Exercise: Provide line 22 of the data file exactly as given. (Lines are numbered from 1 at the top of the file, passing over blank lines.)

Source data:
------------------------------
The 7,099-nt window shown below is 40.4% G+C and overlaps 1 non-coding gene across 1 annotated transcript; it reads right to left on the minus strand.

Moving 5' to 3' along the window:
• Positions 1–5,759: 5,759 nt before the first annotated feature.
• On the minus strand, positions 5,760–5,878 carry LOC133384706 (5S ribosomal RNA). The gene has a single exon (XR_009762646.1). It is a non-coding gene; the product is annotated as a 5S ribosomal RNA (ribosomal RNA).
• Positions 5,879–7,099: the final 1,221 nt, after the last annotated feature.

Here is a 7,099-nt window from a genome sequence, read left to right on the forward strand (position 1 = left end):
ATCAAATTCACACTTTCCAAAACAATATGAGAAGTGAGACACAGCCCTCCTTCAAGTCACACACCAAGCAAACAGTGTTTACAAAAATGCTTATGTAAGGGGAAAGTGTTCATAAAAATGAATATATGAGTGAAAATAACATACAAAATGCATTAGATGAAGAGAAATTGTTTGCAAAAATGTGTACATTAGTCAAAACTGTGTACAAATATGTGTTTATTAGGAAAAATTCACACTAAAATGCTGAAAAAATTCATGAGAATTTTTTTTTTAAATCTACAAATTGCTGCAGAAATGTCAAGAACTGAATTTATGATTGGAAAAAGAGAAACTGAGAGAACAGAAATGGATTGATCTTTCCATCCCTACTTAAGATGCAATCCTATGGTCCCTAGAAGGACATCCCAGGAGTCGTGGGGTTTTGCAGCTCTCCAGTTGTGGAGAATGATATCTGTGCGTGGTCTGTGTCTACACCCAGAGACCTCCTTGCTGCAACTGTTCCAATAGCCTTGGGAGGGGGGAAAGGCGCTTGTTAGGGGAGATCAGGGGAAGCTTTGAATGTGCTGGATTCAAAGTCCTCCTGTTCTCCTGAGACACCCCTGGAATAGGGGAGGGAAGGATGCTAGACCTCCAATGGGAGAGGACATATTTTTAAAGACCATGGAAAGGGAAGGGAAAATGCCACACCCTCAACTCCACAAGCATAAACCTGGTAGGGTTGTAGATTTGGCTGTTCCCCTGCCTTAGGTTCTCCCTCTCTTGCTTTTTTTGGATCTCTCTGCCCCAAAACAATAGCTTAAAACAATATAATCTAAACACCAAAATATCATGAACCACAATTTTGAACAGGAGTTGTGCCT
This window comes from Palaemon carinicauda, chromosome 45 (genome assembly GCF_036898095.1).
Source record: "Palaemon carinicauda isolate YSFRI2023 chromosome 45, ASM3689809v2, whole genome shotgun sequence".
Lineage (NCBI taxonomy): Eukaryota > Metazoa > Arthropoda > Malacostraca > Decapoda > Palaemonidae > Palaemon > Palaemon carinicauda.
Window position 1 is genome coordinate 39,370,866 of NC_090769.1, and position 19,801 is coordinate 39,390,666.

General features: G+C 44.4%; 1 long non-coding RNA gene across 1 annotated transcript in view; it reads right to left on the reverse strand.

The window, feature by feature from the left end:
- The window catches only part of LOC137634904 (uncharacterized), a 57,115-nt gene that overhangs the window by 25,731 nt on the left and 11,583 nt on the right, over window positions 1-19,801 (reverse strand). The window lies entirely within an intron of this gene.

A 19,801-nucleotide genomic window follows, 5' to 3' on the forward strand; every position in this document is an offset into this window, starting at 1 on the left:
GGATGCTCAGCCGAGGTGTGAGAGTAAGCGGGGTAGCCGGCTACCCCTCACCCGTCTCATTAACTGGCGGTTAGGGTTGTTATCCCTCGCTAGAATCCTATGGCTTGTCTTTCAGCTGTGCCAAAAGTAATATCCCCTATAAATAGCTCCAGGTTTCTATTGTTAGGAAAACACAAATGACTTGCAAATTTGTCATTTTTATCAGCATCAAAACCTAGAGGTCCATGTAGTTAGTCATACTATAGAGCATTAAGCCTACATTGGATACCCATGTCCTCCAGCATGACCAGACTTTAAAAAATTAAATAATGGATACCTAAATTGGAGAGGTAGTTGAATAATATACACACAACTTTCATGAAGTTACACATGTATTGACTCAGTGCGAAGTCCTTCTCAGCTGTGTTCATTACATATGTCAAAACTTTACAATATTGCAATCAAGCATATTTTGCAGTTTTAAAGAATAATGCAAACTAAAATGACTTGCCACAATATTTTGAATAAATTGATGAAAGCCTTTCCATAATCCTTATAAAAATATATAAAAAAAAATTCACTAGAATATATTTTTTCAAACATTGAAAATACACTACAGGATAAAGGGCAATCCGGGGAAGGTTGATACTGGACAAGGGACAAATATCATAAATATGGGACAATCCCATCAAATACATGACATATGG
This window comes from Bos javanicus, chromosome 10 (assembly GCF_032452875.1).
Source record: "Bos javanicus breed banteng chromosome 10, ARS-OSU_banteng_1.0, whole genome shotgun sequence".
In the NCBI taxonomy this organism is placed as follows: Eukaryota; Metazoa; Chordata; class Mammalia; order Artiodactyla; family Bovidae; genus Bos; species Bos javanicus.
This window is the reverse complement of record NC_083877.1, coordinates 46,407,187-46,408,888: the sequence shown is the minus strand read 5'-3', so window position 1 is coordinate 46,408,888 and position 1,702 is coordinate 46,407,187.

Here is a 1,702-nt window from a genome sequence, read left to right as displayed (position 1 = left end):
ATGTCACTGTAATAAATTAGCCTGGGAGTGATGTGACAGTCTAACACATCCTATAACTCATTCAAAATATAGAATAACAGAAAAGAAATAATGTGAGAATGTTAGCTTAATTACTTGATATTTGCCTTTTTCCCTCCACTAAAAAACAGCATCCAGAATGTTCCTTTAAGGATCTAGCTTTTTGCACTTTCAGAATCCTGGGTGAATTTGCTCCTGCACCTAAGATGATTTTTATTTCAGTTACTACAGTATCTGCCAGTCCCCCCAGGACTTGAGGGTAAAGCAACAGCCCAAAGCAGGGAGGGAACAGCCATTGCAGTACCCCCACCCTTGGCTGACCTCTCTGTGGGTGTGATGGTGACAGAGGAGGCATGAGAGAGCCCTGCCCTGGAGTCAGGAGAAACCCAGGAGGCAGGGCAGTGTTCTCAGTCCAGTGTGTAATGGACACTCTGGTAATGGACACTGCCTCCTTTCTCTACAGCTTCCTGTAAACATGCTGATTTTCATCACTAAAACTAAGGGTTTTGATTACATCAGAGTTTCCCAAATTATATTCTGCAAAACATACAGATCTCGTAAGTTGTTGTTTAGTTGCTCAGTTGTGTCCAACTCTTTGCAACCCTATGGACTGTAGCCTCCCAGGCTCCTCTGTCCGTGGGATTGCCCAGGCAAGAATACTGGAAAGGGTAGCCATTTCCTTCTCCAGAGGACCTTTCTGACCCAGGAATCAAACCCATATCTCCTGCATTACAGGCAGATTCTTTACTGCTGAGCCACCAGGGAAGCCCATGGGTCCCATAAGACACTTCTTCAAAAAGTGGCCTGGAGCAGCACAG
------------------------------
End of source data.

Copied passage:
ATGTCACTGTAATAAATTAGCCTGGGAGTGATGTGACAGTCTAACACATCCTATAACTCATTCAAAATATAGAATAACAGAAAAGAAATAATGTGAGAATGTTAGCTTAATTACTTGATATTTGCCTTTTTCCCTCCACTAAAAAACAGCATCCAGAATGTTCCTTTAAGGATCTAGCTTTTTGCACTTTCAGAATCCTGGGTGAATTTGCTCCTGCACCTAAGATGATTTTTATTTCAGTTACTACAGTATCTGCCAGTCCCCCCAGGACTTGAGGGTAAAGCAACAGCCCAAAGCAGGGAGGGAACAGCCATTGCAGTACCCCCACCCTTGGCTGACCTCTCTGTGGGTGTGATGGTGACAGAGGAGGCATGAGAGAGCCCTGCCCTGGAGTCAGGAGAAACCCAGGAGGCAGGGCAGTGTTCTCAGTCCAGTGTGTAATGGACACTCTGGTAATGGACACTGCCTCCTTTCTCTACAGCTTCCTGTAAACATGCTGATTTTCATCACTAAAACTAAGGGTTTTGATTACATCAGAGTTTCCCAAATTATATTCTGCAAAACATACAGATCTCGTAAGTTGTTGTTTAGTTGCTCAGTTGTGTCCAACTCTTTGCAACCCTATGGACTGTAGCCTCCCAGGCTCCTCTGTCCGTGGGATTGCCCAGGCAAGAATACTGGAAAGGGTAGCCATTTCCTTCTCCAGAGGACCTTTCTGACCCAGGAATCAAACCCATATCTCCTGCATTACAGGCAGATTCTTTACTGCTGAGCCACCAGGGAAGCCCATGGGTCCCATAAGACACTTCTTCAAAAAGTGGCCTGGAGCAGCACAG